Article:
Russian fighters are showing up in Ukraine
Russia denies that its soldiers are in the conflict, but a motley assortment of fighters from other war zones associated with that nation are making themselves known.
The New York Times
DONETSK, Ukraine — For weeks, rumors have flown about the foreign fighters involved in the deepening conflict in Ukraine’s troubled east, each one stranger than the next: mercenaries from a U.S. company, Blackwater; Russian special-operations forces; and even Chechen soldiers of fortune.
Yet there they were Tuesday afternoon, resting outside a hospital here: Chechen men with automatic rifles, some bearing bloodstained bandages, protecting their wounded comrades in a city hospital after a firefight with the Ukrainian army.
“We received an invitation to help our brothers,” said one of the fighters in heavily accented Russian. He said he was from Grozny and had fought in the Chechen War that began in 1999. He said he arrived here last week with several dozen men to join a pro-Russian militia group.
The scene at the hospital was new evidence that fighters from Russia are an increasingly visible part of the conflict here, a development that raises questions about that country’s role in the unrest.
Russia has denied that its regular soldiers are part of the conflict, and there is no evidence that they are. But motley assortments of fighters from other war zones that are intimately associated with Russia would be unlikely to surface against the powerful will of the Russian president, Vladimir Putin, experts said.
The disclosure of Russian nationals among the fighters here muddies an already murky picture of the complex connections and allegiances that are beginning to form. While their presence does not draw a straight line to the Kremlin, it raises the possibility of a more subtle Russian game that could keep Ukraine unbalanced for years.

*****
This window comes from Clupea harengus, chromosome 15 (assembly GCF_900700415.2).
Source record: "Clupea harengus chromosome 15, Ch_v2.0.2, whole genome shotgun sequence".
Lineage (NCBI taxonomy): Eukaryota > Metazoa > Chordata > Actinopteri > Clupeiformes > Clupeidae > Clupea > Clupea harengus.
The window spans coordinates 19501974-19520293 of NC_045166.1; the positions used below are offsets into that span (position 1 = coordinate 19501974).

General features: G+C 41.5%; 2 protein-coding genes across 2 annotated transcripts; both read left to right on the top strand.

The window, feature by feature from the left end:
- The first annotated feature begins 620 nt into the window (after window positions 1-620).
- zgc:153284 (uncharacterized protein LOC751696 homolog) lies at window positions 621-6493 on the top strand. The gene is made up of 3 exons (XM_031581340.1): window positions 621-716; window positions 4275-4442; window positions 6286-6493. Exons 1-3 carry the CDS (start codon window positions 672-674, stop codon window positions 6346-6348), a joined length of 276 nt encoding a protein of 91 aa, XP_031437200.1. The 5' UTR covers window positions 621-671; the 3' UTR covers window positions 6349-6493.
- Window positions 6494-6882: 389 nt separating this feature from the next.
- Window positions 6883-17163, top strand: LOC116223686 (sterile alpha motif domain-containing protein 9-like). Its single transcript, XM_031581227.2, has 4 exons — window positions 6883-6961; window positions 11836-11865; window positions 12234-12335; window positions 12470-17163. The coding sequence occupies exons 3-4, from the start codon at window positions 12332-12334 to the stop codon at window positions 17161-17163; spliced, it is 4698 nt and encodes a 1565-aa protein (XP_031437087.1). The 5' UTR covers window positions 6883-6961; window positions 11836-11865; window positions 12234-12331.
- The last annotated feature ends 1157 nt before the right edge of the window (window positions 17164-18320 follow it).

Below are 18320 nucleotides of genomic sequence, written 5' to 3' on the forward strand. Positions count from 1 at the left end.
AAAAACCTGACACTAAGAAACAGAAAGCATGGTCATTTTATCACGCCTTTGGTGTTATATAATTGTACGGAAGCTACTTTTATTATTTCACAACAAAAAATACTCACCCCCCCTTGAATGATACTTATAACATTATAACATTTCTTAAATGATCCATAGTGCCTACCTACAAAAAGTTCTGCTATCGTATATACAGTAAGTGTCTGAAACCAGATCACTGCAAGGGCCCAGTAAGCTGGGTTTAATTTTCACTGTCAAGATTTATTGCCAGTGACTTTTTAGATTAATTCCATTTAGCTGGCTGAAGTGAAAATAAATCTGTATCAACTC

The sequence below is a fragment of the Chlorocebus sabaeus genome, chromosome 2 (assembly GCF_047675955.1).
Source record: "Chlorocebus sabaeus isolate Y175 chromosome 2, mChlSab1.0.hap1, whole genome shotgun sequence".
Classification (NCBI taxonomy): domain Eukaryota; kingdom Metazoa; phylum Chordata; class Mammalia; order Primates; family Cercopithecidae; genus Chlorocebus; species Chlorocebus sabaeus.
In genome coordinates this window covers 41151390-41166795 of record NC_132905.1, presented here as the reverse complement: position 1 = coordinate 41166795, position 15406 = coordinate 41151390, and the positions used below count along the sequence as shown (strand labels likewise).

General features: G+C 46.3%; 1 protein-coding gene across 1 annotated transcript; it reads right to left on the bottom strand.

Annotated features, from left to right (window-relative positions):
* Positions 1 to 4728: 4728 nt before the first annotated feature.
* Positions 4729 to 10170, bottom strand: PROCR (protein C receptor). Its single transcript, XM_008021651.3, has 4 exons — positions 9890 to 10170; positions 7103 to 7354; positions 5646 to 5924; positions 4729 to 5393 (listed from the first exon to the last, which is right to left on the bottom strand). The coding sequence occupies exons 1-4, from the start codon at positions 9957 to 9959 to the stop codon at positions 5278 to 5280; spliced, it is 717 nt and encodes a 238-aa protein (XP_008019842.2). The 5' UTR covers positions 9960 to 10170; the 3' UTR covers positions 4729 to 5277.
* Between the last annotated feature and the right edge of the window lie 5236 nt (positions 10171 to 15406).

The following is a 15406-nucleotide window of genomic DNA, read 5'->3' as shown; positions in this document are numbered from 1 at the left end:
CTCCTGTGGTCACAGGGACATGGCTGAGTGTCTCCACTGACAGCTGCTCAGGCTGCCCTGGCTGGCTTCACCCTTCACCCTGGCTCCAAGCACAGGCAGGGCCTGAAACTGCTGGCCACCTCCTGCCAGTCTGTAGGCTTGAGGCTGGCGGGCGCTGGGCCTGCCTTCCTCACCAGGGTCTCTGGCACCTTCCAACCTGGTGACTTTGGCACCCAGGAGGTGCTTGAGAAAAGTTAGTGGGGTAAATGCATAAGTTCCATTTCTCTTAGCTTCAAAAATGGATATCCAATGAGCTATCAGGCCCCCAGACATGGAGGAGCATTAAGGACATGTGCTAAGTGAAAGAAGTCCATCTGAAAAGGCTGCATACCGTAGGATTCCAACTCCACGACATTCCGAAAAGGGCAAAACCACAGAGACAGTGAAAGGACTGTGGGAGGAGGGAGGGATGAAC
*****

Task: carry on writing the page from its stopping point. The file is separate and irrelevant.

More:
The revelation about foreign fighters received an unexpected official confirmation Tuesday, when the mayor of Donetsk, Alexander Lukyanchenko, said at least eight people with Russian passports were among the wounded rebels who had been taken to the city’s hospitals.
He said the Russians were from Moscow, and the cities of Grozny and Gudermes in Chechnya, a republic that is part of Russia. Chechnya’s leader, Ramzan Kadyrov, was installed by the Kremlin to bring the region under control after bitter wars starting in the 1990s. On Tuesday, Kadyrov denied any connection to the fighters.
Lukyanchenko also said that residents of Crimea, the peninsula in the Black Sea that Russia seized in March, were also among the wounded.
The Russian government has said it would work with the government of Petro Poroshenko, the Ukrainian billionaire who was elected in a landslide Sunday and accepted congratulations from President Obama on Tuesday.
Poroshenko has pledged to crush the separatists who seized public buildings in two regions in eastern Ukraine in March. But Russia’s foreign minister, Sergei Lavrov, suggested Tuesday that ending the violence would be a criterion for improved relations, a line that could leave Ukraine’s new government in a tight spot.
Many here say the fighters speak to the shadowy nature of a conflict that sometimes seems manufactured.
“It’s irritating but not very surprising,” said Stanislav Kucherenko, 32, a massage therapist who lives near the airport and woke to the sound of shelling Tuesday. “It shows that this war is not clean. It is artificially created. If this is an uprising by the Donetsk People’s Republic, what are foreigners doing here?”
The men are Donetsk’s worst-kept secret. Several appeared on a CNN report at a military parade this weekend, and others were seen on a Vice News video, saying, “We are volunteers, Chechens, Afghans and Muslims who have come to protect Russia, to protect Russians, to protect the interests of this country.”
“They say they are patriots,” Kucherenko said of the foreign fighters. “I don’t think there are that many patriots.”
The Chechen fighter at the hospital, who declined to give his name, seemed to be losing his resolve. The unit had a commander who had given an order to stay and fight for the city. Otherwise, he said, he would be happy to go home. “I haven’t slept for four nights,” he said, resting his head on a wooden bench outside the hospital with a Kalashnikov across his knees.
Donetsk was mostly quiet Tuesday. Schools were closed, and residents were warned not to leave their homes. But signs of Monday’s battle remained. A truck that had been carrying rebel fighters and was hit by Ukrainians lay on its side.
Many pro-Russian residents praised the foreign fighters, saying they were all that stood between them and what they saw as a hostile Ukrainian force from Kiev. Yevgeny Matvichyuk, 26, who is from the embattled city of Slovyansk, said he had spoken with two foreign fighters, one from North Ossetia, a republic in Russia, and another from Tajikistan in Central Asia.
“They said, ‘We came from Russia to help you,’ ” he said, standing at the bus depot in Donetsk. “What’s wrong with that?”